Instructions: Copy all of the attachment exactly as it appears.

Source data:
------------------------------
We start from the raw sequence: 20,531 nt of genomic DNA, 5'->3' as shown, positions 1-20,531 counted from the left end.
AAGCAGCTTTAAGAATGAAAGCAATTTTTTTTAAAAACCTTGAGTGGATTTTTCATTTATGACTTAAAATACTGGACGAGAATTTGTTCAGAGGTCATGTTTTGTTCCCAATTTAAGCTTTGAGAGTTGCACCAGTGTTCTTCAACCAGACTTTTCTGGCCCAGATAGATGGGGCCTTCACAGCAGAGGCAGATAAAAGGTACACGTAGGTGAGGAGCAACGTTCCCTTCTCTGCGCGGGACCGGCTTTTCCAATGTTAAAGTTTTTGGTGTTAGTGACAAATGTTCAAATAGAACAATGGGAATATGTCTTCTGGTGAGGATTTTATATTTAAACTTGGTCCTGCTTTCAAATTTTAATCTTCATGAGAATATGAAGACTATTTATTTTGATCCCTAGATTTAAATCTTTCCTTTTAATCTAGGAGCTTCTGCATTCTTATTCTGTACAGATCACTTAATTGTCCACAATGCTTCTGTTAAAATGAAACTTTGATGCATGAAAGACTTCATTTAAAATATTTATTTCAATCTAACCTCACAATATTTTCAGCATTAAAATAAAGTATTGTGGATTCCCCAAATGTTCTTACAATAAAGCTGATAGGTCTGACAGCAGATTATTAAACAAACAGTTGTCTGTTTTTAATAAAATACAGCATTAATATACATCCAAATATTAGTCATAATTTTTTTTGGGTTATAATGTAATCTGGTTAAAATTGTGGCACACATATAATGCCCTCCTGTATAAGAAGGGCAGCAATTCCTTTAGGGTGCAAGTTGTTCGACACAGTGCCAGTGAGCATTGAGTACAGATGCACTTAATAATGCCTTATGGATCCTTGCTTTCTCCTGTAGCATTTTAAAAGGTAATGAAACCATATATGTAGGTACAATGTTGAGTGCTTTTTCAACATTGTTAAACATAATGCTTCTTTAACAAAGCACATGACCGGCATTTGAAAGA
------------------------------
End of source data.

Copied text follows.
We start from the raw sequence: 20,531 nt of genomic DNA, 5'->3' as shown, positions 1-20,531 counted from the left end.
AAGCAGCTTTAAGAATGAAAGCAATTTTTTTTAAAAACCTTGAGTGGATTTTTCATTTATGACTTAAAATACTGGACGAGAATTTGTTCAGAGGTCATGTTTTGTTCCCAATTTAAGCTTTGAGAGTTGCACCAGTGTTCTTCAACCAGACTTTTCTGGCCCAGATAGATGGGGCCTTCACAGCAGAGGCAGATAAAAGGTACACGTAGGTGAGGAGCAACGTTCCCTTCTCTGCGCGGGACCGGCTTTTCCAATGTTAAAGTTTTTGGTGTTAGTGACAAATGTTCAAATAGAACAATGGGAATATGTCTTCTGGTGAGGATTTTATATTTAAACTTGGTCCTGCTTTCAAATTTTAATCTTCATGAGAATATGAAGACTATTTATTTTGATCCCTAGATTTAAATCTTTCCTTTTAATCTAGGAGCTTCTGCATTCTTATTCTGTACAGATCACTTAATTGTCCACAATGCTTCTGTTAAAATGAAACTTTGATGCATGAAAGACTTCATTTAAAATATTTATTTCAATCTAACCTCACAATATTTTCAGCATTAAAATAAAGTATTGTGGATTCCCCAAATGTTCTTACAATAAAGCTGATAGGTCTGACAGCAGATTATTAAACAAACAGTTGTCTGTTTTTAATAAAATACAGCATTAATATACATCCAAATATTAGTCATAATTTTTTTTGGGTTATAATGTAATCTGGTTAAAATTGTGGCACACATATAATGCCCTCCTGTATAAGAAGGGCAGCAATTCCTTTAGGGTGCAAGTTGTTCGACACAGTGCCAGTGAGCATTGAGTACAGATGCACTTAATAATGCCTTATGGATCCTTGCTTTCTCCTGTAGCATTTTAAAAGGTAATGAAACCATATATGTAGGTACAATGTTGAGTGCTTTTTCAACATTGTTAAACATAATGCTTCTTTAACAAAGCACATGACCGGCATTTGAAAGA